U.S. Attorney McKay to quit prosecutor job at end of next month
Seattle Times staff reporter
After five years as the top federal prosecutor for the Western District of Washington, U.S. Attorney John McKay announced Thursday that he will resign his post at the end of next month.
"I actually don't know what I'm going to do next," said McKay, 50, who plans to wait until he has left the U.S. Attorney's Office to look for another job. "I had hoped to become a federal judge, but that's not going to happen."
McKay, who is well-respected in the legal community, even among people who have had ideological disagreements with him, was officially notified Thursday that he would not be nominated to fill an opening on the federal bench created by U.S. District Judge John Coughenour's elevation to senior status. The timing of the two announcements was coincidental, McKay said.
A Seattle native who grew up on Capitol Hill and attended the University of Washington, McKay was nominated by President Bush to be U.S. attorney just days after the Sept. 11, 2001, terrorist attacks. He has overseen the federal prosecutor's office during a time of sweeping legal changes that include passage of the Patriot Act, which he avidly supports, and technological advancements.
He has led efforts, for example, to create an immensely helpful computer network called Northwest LInX (Law Enforcement Information Exchange) that allows 113 local, state and federal law-enforcement agencies to share information.
McKay's priorities while in office have included terrorism, organized crime, identity theft and the rising toll of methamphetamine abuse.
Before working at the U.S. Attorney's Office — where his older brother Mike McKay had held the same post — McKay worked for Republican Congressman Joel Pritchard, for a law firm and as a White House fellow, serving as a special assistant to the director of the FBI.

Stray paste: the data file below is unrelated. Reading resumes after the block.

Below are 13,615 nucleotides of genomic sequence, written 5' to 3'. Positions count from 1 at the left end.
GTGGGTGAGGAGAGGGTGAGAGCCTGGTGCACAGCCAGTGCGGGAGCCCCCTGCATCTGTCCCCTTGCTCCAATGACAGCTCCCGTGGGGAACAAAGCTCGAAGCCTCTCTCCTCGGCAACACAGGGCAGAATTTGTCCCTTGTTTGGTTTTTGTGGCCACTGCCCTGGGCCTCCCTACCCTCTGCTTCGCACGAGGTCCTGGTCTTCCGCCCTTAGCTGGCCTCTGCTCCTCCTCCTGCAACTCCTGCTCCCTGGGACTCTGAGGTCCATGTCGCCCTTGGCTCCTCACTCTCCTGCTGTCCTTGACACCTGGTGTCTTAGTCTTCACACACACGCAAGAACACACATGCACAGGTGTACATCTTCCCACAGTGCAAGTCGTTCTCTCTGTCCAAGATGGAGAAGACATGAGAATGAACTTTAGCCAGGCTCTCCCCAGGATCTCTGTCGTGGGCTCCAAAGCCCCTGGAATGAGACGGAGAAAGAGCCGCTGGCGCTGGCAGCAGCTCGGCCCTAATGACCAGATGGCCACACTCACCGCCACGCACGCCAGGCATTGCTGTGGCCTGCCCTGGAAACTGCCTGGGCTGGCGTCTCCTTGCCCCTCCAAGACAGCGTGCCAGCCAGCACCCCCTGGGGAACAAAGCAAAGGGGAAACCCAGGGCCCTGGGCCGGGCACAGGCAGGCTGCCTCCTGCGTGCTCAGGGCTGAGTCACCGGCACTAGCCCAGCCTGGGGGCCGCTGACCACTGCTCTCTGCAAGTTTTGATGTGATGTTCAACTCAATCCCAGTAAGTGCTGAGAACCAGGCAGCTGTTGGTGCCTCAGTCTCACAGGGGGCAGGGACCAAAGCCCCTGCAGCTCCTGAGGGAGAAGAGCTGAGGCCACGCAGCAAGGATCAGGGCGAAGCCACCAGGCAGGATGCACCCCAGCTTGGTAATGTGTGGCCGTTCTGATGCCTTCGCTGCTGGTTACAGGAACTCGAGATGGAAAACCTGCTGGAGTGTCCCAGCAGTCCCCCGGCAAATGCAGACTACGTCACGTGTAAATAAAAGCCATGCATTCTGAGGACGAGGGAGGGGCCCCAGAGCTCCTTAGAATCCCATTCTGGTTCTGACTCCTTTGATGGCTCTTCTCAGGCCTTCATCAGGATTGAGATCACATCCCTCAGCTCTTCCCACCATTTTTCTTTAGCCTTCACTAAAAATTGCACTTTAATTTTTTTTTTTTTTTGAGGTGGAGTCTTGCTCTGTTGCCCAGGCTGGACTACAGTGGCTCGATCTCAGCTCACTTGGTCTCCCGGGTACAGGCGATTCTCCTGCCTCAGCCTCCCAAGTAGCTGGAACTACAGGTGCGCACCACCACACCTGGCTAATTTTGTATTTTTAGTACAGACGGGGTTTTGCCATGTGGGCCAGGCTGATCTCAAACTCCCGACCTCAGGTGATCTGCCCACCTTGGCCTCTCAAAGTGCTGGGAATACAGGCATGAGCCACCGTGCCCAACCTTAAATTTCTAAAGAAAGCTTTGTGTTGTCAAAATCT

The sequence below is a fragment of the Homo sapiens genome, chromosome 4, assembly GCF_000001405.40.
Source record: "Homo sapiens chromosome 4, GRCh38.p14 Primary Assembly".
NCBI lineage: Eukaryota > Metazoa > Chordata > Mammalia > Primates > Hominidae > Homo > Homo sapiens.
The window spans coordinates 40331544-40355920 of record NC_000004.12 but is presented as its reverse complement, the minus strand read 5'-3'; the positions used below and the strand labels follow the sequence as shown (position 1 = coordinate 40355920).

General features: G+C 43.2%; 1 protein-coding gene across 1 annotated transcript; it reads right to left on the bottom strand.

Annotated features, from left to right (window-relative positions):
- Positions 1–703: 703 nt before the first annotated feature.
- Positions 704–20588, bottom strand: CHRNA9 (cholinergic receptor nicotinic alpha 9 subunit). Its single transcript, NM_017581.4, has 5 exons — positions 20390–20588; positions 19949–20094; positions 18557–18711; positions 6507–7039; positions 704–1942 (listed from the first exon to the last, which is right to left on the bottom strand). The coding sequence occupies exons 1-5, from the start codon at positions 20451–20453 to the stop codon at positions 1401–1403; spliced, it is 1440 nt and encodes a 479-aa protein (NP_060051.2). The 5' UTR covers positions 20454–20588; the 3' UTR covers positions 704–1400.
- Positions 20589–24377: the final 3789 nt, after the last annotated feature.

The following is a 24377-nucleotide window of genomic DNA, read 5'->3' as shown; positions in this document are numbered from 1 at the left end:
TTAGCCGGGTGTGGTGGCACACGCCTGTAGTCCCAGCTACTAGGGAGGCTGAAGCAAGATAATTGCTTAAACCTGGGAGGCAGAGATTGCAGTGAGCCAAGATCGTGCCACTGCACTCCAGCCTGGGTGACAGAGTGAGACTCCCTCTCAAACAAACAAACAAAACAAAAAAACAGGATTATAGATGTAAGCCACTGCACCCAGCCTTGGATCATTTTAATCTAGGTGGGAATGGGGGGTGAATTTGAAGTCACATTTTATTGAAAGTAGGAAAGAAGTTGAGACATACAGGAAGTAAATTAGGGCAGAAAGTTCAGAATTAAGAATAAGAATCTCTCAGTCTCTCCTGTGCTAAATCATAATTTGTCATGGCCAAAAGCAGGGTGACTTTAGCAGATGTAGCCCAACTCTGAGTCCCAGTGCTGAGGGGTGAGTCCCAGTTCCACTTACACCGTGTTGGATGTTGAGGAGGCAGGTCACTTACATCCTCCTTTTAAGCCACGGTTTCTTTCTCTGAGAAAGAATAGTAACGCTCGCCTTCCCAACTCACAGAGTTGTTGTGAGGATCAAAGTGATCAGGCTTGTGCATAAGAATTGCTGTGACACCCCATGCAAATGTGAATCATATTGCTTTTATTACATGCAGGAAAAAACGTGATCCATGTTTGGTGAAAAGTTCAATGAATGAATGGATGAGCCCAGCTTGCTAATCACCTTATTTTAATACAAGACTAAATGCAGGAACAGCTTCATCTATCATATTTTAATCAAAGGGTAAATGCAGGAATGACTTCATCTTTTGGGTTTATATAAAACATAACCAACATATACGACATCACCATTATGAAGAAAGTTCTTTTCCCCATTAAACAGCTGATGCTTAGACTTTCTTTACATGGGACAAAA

He also has provided legal counsel to low-income people in civil cases.
"I'm as proud of that as I am of being a U.S. attorney," he said. "I think it's a privilege to be a lawyer, believe in the law and make people's lives better in a small way."
During his tenure at the U.S. Attorney's Office, he personally prosecuted several high-profile cases, including the sentencing and appeals of Ahmed Ressam, who was convicted in 2001 on terrorism and explosives charges for plotting to bomb Los Angeles International Airport on the eve of the millennium. Customs agents in Port Angeles caught Ressam with explosives in his rental car in December 1999.
McKay was lead negotiator in a $35 million settlement between the Department of Justice and the University of Washington over illegal billing by doctors, and he urged the FBI to continue investigating the murder of Assistant U.S. Attorney Tom Wales, who was shot in his Queen Anne home on Oct. 11, 2001. There has been no arrest in that case.
"One regret I have is that the person who assassinated Tom Wales was not brought to justice while I was in office," he said.
McKay credited the successes of the U.S. Attorney's Office to his staff.
He said he felt privileged to work with so many intelligent and dedicated people, including lawyers, law-enforcement agents, judges and staff members.
"Of course, they'll stay here and keep doing great work. I'm kind of just the Christmas help," he said.
U.S. Attorney General Alberto Gonzalez has the authority to appoint an interim U.S. attorney to serve until a new U.S. attorney is nominated by President Bush and confirmed by the U.S. Senate.
Christine Clarridge: 206-464-8983 or email@example.com
Information in this article, originally published December 15, was corrected December 15. A previous version of this story contained an error. U.S. Attorney John McKay is 50 years old. The original version of this article gave an incorrect age.
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